Aston Martin turns to U.S. EV company Lucid for high-tech help

In this article

Aston Martin vehicles sit on the production line at the Aston Martin Lagonda Ltd. factory in Gaydon, U.K.
Simon Dawson/Bloomberg/Getty Images

British luxury carmaker Aston Martin has reached a deal that will give U.S. electric vehicle (EV) maker Lucid Group a 3.7% stake in the company in return for access to its "high performance" technology, Aston Martin said on Monday.

Subject to shareholder approval, Aston Martin will issue about 28.4 million new ordinary shares to Lucid Group. It will also make phased cash payments to Lucid totaling about $232 million.

The shift to electric is phenomenally costly, with carmakers globally committing around $1.2 trillion to the low-emission technology. Smaller carmakers such as Aston Martin are more reliant on partnerships to make the transition.

Aston Martin plans its first EV in 2025 and until now had leaned on Mercedes as its "big brother" to provide the technology it needs.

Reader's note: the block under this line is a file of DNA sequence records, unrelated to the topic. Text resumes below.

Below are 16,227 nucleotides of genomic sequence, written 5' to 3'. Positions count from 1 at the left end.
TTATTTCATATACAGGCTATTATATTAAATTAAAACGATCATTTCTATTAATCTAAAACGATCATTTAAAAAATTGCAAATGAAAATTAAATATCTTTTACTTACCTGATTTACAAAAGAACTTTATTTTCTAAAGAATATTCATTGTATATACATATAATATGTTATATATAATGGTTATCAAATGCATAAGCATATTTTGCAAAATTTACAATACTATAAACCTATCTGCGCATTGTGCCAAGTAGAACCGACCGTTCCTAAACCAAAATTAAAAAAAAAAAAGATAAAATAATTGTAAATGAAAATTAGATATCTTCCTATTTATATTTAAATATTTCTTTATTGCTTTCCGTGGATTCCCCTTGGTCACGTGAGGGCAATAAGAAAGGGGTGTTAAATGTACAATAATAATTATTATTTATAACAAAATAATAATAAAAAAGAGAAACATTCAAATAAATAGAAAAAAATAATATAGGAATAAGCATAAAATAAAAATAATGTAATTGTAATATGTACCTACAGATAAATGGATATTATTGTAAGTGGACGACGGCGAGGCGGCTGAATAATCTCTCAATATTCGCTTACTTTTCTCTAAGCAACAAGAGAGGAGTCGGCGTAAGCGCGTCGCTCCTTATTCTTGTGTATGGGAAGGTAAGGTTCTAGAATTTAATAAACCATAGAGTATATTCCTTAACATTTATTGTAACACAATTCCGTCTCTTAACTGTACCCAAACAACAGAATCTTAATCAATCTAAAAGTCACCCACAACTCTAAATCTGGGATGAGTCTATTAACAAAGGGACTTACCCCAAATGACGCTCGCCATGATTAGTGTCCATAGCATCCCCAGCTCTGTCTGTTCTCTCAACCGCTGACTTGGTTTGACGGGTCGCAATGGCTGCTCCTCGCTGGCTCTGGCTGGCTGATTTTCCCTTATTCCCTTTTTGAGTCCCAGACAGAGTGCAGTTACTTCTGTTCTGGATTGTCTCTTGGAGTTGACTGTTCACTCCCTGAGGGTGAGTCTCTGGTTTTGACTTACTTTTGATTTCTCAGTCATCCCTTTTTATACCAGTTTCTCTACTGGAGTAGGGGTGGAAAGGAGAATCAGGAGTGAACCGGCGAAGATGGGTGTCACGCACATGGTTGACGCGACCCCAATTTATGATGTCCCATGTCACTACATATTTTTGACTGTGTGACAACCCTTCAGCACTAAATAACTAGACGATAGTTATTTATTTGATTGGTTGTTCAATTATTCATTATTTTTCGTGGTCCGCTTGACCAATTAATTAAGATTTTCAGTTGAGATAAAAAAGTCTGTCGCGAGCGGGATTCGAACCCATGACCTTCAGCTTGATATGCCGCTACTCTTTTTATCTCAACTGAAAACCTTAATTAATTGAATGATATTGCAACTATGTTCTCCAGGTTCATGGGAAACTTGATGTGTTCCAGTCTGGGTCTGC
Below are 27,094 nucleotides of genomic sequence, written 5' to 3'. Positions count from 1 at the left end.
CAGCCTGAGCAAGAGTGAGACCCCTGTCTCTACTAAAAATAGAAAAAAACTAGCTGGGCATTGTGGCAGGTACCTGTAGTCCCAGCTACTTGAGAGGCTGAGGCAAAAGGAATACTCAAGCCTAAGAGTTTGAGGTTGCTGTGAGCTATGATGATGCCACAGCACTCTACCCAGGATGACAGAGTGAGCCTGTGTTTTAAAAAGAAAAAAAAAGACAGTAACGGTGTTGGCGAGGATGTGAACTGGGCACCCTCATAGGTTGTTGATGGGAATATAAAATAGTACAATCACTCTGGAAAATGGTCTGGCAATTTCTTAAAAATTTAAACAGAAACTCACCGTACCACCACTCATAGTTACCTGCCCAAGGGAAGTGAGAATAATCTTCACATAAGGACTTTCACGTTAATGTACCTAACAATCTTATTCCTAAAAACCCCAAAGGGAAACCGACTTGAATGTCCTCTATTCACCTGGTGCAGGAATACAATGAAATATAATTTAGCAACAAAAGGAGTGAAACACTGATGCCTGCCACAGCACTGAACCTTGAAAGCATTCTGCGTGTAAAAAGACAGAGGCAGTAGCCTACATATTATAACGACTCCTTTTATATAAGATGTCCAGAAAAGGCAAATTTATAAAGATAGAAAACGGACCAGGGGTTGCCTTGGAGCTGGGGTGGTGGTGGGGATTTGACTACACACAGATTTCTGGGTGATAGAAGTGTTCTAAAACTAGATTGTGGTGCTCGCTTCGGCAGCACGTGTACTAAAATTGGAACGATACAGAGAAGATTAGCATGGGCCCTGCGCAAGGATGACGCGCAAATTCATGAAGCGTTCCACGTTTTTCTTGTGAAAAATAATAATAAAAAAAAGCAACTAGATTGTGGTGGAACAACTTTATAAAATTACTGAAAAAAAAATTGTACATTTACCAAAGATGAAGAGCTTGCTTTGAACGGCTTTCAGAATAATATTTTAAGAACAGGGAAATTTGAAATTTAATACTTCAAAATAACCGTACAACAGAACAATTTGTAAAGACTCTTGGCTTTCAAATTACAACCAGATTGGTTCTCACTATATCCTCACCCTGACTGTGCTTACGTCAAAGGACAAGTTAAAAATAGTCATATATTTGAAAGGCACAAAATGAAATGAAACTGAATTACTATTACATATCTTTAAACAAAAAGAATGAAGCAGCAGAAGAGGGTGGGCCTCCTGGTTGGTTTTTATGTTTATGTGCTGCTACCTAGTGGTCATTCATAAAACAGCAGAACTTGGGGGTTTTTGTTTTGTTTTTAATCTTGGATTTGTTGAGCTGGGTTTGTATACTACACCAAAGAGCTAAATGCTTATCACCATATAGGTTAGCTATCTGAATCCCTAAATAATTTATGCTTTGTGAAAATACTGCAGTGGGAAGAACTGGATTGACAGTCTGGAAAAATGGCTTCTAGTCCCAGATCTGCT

In a separate announcement on Monday, Aston Martin said it had amended an agreement with Mercedes-Benz meaning the German carmaker would not increase its stake as planned, but will maintain around 9% in Aston Martin and continue to provide it with access to engine and EV technology.

The agreement with Lucid meanwhile will give "access to Lucid's industry-leading technology for its (battery electric vehicles) BEVs, including electric powertrains and battery systems".

Lucid and Aston Martin have a common shareholder in Saudi Arabia's Public Investment Fund (PIF). The Saudi wealth fund became Aston Martin's second-largest shareholder last year.

PIF is also Lucid's main shareholder and last month provided a majority of the funds for a $3 billion stock offering by the U.S. EV maker.

Those additional funds are critical as Lucid, like its peers, struggles with mounting losses and tightening cash reserves in the face of recession fears and a price war sparked by market leader Tesla Inc.

Lucid, which makes luxury Air sedans, trimmed its 2023 production forecast last month and reported lower-than-expected first-quarter revenue.